Are Solheim Cup Players Paid?

The biennial matchplay contest is one of the biggest events in the women's golfing calendar but you might be surprised by the prize purse

Lexi Thompson waves to the crowd at the 2021 Solheim Cup
(Image credit: Getty Images)

The Solheim Cup is one of the biggest contests in golf, a sell-out matchplay spectacle, so you’d be forgiven for thinking that the tournament would offer a sizeable purse for the professionals taking part.

Yet in an era where golfers are earning unprecedented amounts of money for playing the sport professionally you might be surprised to read that there is no money changing hands for participating in the Solheim Cup. No renumeration paid. 

Instead, players are simply competing for their country, continent and sporting pride.

Ask any one of the players selected to represent Europe or the USA what it means to them and they’ll tell you that they play for the sheer love of the competition and the personal pride it brings to be able to represent their nation.

This is also the case for the men’s equivalent, the Ryder Cup. There is no prize money for the winning or losing team, or the player that gets the most points or anything like that.

Solheim Cup captain and vice

European captain Suzann Pettersen with vice captains Anna Nordqvist, Caroline Martens and Laura Davies 

(Image credit: Solheim Cup)

That’s not to say that Solheim Cup players aren’t looked after like royalty for the week. They usually arrive via a team private jet, have chauffeur driven vehicles to whisk them to the venue, a lavish hotel to stay in and wonderful meals.

Sponsors love the Solheim Cup because it is one of the few weeks when no player can have a brand allegiance, they all have to wear the same clothing so that they look super smart and united in their team uniform.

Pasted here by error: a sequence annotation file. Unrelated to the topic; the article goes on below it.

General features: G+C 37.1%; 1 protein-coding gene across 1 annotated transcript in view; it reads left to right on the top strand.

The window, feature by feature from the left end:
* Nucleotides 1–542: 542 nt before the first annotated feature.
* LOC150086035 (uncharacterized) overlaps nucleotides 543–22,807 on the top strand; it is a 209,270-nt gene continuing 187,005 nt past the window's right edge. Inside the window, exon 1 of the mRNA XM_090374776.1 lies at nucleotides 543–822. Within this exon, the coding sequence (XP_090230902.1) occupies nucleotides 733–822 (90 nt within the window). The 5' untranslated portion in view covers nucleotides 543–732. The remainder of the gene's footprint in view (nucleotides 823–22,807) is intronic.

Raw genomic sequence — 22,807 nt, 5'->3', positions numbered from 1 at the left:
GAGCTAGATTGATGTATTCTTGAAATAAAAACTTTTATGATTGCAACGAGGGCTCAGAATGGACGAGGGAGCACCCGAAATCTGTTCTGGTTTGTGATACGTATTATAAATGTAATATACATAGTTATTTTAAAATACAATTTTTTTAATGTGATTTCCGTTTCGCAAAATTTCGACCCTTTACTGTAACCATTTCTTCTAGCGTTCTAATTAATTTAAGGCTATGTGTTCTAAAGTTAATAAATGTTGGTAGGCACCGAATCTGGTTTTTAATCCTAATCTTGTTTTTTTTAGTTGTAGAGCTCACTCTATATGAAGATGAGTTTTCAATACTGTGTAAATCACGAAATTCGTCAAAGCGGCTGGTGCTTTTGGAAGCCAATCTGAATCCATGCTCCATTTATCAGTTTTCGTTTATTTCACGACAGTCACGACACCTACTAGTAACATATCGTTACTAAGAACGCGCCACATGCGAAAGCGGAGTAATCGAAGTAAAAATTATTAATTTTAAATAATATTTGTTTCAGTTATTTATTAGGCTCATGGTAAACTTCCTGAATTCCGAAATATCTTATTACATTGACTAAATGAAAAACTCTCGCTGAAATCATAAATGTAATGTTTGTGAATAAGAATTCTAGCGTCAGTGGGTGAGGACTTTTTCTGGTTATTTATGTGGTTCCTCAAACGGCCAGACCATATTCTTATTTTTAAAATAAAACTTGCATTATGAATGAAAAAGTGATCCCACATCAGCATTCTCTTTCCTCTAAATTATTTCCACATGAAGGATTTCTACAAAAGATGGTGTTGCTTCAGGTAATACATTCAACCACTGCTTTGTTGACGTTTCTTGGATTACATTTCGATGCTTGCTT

Ping Collection Solheim Cup bag

(Image credit: Ping)

The Solheim Cup captain’s can also choose to treat their team to little personal gifts. There have been a few aptly chosen gifts over the years but the one we love was from back in 2015, when the United States’ team arrived at St. Leon-Rot Golf Club in Germany on a Monday to a team room laden with lunch boxes! Captain Juli Inkster had been saying to the press in the run-up to the tournament that she wanted her American team to take their lunch boxes to the Solheim Cup, in other words adopt a blue-collar, workman-like approach to winning the Cup back. So she decided that the most appropriate gift she could give each team member was indeed a lunchbox, which was waiting for them in the team room.

The USA team lunchbox gift

(Image credit: Solheim Cup)
Carly Frost
Golf Monthly Contributor

Carly Frost is one of the golf industry’s best-known female writers, having worked for golf magazines for over 20 years. As a consistent three-handicapper who plays competitive club golf at Parkstone and the Isle of Purbeck courses in Dorset every week, Carly is well-versed in what lady golfers love. Her passion for golf and skill at writing combine to give her an unbeatable insight into the ladies game.  

Carly’s role at Golf Monthly is to help deliver thorough and accurate ladies equipment reviews, buying advice and comparisons to help you find exactly what you are looking for. So whether it’s the latest driver, set of irons, golf ball, pair of shoes or even an outfit, Carly will help you decide what to buy. Over the years Carly has been fortunate to play some of the greatest courses in the world. Her view ‘from the ladies tee’ is invaluable. She ranks Sea Island, Georgia, USA, where she met her husband, world-renowned golf coach Dan Frost, among her favourite golf resorts. Their aptly-named eight-year-old son Hogan is already hitting the ball as far as Mum and will undoubtedly be a name to watch out for in the future. Carly is a keen competitor and her list of golfing achievements are vast. She is a former winner of the South West of England Ladies Intermediate Championship, a three-time winner of the European Media Masters and she once beat an entire start-sheet of men to the title of Times Corporate World Golf Champion. She has played for both the Dorset and Surrey County Ladies first teams and is known for her excellent track record at matchplay.

Carly holds the ladies course record (68) at her home club Parkstone and her lowest competition round (seven-under-par 65) was carded in the pro-am of the Irish Ladies Open at Killeen Castle, playing alongside Solheim Cup superstar Anna Nordqvist. Although her current handicap index has crept up to 3.7 since Covid she has her sights firmly set on achieving that elusive scratch handicap and hopefully playing for her country when she’s 50.

Carly’s current What's In The Bag? 

Driver: Callaway Epic Max, 10.5° 

Fairway wood: TaylorMade SIM2, 15° 

Hybrids: Titleist TS2, 19°, 21°, 24° 

Irons: Mizuno JPX900, 5-PW 

Wedges: Cleveland RTX, 52°, 56° and 58° 

Putter: Scotty Cameron Futura X5

Ball: 2021 Callaway Ladies SuperSoft